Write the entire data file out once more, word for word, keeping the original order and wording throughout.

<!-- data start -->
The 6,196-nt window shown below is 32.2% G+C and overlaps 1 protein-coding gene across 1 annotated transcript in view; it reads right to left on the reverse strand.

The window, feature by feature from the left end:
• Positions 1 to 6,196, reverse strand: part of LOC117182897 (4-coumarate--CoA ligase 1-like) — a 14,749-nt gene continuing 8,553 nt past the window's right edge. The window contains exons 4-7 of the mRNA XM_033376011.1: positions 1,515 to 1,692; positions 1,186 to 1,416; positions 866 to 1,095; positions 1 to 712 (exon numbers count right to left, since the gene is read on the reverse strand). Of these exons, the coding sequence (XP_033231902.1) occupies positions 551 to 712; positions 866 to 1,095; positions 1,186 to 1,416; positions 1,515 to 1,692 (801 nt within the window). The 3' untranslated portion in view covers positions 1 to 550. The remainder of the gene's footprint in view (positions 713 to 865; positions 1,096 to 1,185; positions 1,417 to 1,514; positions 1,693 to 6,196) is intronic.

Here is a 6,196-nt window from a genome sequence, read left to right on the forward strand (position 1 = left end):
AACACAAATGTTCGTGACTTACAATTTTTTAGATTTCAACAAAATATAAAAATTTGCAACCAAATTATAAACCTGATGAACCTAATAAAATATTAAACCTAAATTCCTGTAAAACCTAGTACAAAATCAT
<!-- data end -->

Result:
The 6,196-nt window shown below is 32.2% G+C and overlaps 1 protein-coding gene across 1 annotated transcript in view; it reads right to left on the reverse strand.

The window, feature by feature from the left end:
• Positions 1 to 6,196, reverse strand: part of LOC117182897 (4-coumarate--CoA ligase 1-like) — a 14,749-nt gene continuing 8,553 nt past the window's right edge. The window contains exons 4-7 of the mRNA XM_033376011.1: positions 1,515 to 1,692; positions 1,186 to 1,416; positions 866 to 1,095; positions 1 to 712 (exon numbers count right to left, since the gene is read on the reverse strand). Of these exons, the coding sequence (XP_033231902.1) occupies positions 551 to 712; positions 866 to 1,095; positions 1,186 to 1,416; positions 1,515 to 1,692 (801 nt within the window). The 3' untranslated portion in view covers positions 1 to 550. The remainder of the gene's footprint in view (positions 713 to 865; positions 1,096 to 1,185; positions 1,417 to 1,514; positions 1,693 to 6,196) is intronic.

Here is a 6,196-nt window from a genome sequence, read left to right on the forward strand (position 1 = left end):
AACACAAATGTTCGTGACTTACAATTTTTTAGATTTCAACAAAATATAAAAATTTGCAACCAAATTATAAACCTGATGAACCTAATAAAATATTAAACCTAAATTCCTGTAAAACCTAGTACAAAATCAT